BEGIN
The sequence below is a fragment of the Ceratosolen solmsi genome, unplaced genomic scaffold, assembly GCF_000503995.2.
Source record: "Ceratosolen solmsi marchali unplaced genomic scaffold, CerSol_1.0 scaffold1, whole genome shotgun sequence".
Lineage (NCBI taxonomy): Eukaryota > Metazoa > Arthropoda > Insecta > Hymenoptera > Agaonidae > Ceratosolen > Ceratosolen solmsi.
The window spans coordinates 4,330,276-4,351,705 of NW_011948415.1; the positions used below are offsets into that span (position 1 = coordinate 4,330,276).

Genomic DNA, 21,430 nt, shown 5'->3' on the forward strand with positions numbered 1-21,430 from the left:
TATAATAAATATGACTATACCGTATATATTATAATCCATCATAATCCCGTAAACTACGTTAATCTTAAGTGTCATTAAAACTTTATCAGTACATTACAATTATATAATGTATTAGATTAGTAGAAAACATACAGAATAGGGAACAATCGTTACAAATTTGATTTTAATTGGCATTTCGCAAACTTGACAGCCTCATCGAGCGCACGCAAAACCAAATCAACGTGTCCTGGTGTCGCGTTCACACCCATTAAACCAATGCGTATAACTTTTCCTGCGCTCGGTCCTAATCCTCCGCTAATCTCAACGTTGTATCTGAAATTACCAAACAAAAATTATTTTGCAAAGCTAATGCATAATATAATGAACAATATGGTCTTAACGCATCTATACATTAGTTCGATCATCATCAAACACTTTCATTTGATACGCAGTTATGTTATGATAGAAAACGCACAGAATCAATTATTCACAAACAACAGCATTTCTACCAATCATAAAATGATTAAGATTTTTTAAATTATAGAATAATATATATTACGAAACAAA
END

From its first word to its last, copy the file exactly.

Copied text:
The sequence below is a fragment of the Ceratosolen solmsi genome, unplaced genomic scaffold, assembly GCF_000503995.2.
Source record: "Ceratosolen solmsi marchali unplaced genomic scaffold, CerSol_1.0 scaffold1, whole genome shotgun sequence".
Lineage (NCBI taxonomy): Eukaryota > Metazoa > Arthropoda > Insecta > Hymenoptera > Agaonidae > Ceratosolen > Ceratosolen solmsi.
The window spans coordinates 4,330,276-4,351,705 of NW_011948415.1; the positions used below are offsets into that span (position 1 = coordinate 4,330,276).

Genomic DNA, 21,430 nt, shown 5'->3' on the forward strand with positions numbered 1-21,430 from the left:
TATAATAAATATGACTATACCGTATATATTATAATCCATCATAATCCCGTAAACTACGTTAATCTTAAGTGTCATTAAAACTTTATCAGTACATTACAATTATATAATGTATTAGATTAGTAGAAAACATACAGAATAGGGAACAATCGTTACAAATTTGATTTTAATTGGCATTTCGCAAACTTGACAGCCTCATCGAGCGCACGCAAAACCAAATCAACGTGTCCTGGTGTCGCGTTCACACCCATTAAACCAATGCGTATAACTTTTCCTGCGCTCGGTCCTAATCCTCCGCTAATCTCAACGTTGTATCTGAAATTACCAAACAAAAATTATTTTGCAAAGCTAATGCATAATATAATGAACAATATGGTCTTAACGCATCTATACATTAGTTCGATCATCATCAAACACTTTCATTTGATACGCAGTTATGTTATGATAGAAAACGCACAGAATCAATTATTCACAAACAACAGCATTTCTACCAATCATAAAATGATTAAGATTTTTTAAATTATAGAATAATATATATTACGAAACAAA